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Pediatrics. 2018 Jan;141(1). pii: e20171832. doi: 10.1542/peds.2017-1832. Epub 2017 Dec 4.

Trajectories of E-Cigarette and Conventional Cigarette Use Among Youth.

Author information

1
Departments of Psychiatry and krysten.bold@yale.edu.
2
Departments of Psychiatry and.
3
Emergency Medicine, School of Medicine, Yale University, New Haven, Connecticut; and.
4
Department of Psychology, Oberlin College, Oberlin, Ohio.

Abstract

BACKGROUND:

Electronic cigarette (e-cigarette) use is common among youth, and there are concerns that e-cigarette use leads to future conventional cigarette use. We examined longitudinal associations between past-month cigarette and e-cigarette use to characterize the stability and directionality of these tobacco use trajectories over time.

METHODS:

High school students (N = 808, 53% female) completed surveys across 3 waves (2013, 2014, and 2015) in 3 public schools in Connecticut. Using autoregressive cross-lagged models, we examined bidirectional relationships between past-month cigarette and e-cigarette use over time. Models were adjusted for covariates related to tobacco use (ie, sex, race/ethnicity, socioeconomic status, and use of other tobacco products).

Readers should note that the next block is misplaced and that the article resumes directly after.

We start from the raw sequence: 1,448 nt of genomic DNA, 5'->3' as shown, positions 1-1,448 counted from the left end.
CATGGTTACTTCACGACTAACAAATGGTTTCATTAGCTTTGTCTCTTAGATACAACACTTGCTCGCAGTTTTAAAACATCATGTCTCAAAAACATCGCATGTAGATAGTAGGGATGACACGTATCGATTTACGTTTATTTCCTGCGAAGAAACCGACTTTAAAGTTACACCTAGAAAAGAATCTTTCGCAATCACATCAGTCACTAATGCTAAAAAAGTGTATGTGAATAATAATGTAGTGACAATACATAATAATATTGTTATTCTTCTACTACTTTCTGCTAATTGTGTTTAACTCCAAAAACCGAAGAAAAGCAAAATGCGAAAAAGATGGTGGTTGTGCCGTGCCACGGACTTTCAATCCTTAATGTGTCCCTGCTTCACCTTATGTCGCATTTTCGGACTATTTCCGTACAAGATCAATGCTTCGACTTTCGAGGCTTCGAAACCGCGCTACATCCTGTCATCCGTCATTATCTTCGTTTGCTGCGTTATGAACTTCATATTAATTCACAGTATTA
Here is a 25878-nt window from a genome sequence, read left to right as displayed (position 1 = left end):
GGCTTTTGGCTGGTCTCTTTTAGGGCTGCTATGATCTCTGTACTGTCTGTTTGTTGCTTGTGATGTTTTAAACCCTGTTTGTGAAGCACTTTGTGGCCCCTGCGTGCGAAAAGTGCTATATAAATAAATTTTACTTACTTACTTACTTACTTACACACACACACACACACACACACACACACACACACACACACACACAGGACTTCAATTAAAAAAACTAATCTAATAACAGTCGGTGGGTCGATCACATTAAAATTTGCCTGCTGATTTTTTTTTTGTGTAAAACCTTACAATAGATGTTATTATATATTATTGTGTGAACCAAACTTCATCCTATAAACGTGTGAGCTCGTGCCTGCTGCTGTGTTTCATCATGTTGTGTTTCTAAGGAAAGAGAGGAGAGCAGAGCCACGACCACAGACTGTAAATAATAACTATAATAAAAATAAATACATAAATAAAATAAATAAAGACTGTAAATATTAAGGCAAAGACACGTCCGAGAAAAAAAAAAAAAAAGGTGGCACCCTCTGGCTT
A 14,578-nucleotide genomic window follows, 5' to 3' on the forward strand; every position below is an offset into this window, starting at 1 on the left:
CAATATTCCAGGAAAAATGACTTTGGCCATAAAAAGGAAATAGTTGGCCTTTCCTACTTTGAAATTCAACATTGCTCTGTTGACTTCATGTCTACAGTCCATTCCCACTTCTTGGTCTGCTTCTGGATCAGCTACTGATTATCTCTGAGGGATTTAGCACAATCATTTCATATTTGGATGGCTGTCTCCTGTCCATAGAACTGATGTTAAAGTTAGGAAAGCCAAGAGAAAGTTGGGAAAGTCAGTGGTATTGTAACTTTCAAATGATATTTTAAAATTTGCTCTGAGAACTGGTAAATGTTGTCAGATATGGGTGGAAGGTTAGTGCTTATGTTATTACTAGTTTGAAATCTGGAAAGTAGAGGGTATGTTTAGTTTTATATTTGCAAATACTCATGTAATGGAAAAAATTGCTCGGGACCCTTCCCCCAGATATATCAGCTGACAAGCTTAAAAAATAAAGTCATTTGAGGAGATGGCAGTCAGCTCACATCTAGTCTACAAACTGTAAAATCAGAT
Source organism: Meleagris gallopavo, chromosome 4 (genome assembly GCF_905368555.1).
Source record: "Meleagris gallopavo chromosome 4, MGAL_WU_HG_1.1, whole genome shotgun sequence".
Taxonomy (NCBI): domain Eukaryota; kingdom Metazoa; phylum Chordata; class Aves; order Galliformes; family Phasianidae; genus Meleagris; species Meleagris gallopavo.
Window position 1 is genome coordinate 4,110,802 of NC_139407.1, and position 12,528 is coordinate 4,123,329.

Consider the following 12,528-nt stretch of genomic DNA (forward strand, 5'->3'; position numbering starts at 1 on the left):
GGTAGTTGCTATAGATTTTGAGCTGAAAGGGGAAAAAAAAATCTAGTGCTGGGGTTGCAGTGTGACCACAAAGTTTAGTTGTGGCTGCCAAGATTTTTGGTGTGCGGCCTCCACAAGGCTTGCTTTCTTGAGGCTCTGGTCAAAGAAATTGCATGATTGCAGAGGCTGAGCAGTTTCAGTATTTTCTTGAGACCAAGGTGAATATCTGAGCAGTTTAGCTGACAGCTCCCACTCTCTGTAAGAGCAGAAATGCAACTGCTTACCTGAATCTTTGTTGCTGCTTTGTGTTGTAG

RESULTS:

Past-month e-cigarette use predicted future cigarette use (wave 1-2: odds ratio [OR] = 7.08, 95% confidence interval [CI] = 2.34-21.42; wave 2-3: OR = 3.87, 95% CI = 1.86-8.06). However, past-month cigarette use did not predict future e-cigarette use (wave 1-2: OR = 2.02, 95% CI = 0.67-6.08; wave 2-3: OR = 1.90, 95% CI = 0.77-4.71). Additionally, frequency of cigarette and e-cigarette use increased over time. By wave 3, 26% of cigarette users and 20.5% of e-cigarette users reported using 21-30 days out of the past month.

CONCLUSIONS:

E-cigarette use was associated with future cigarette use across 3 longitudinal waves, yet cigarette use was not associated with future e-cigarette use. Future research needs to examine mechanisms through which e-cigarette use leads to cigarette use. E-cigarette regulation and prevention programs may help prevent future use of cigarettes among youth.

PMID:
29203523
PMCID:
PMC5744268
DOI:
10.1542/peds.2017-1832
[Indexed for MEDLINE]
Free PMC Article

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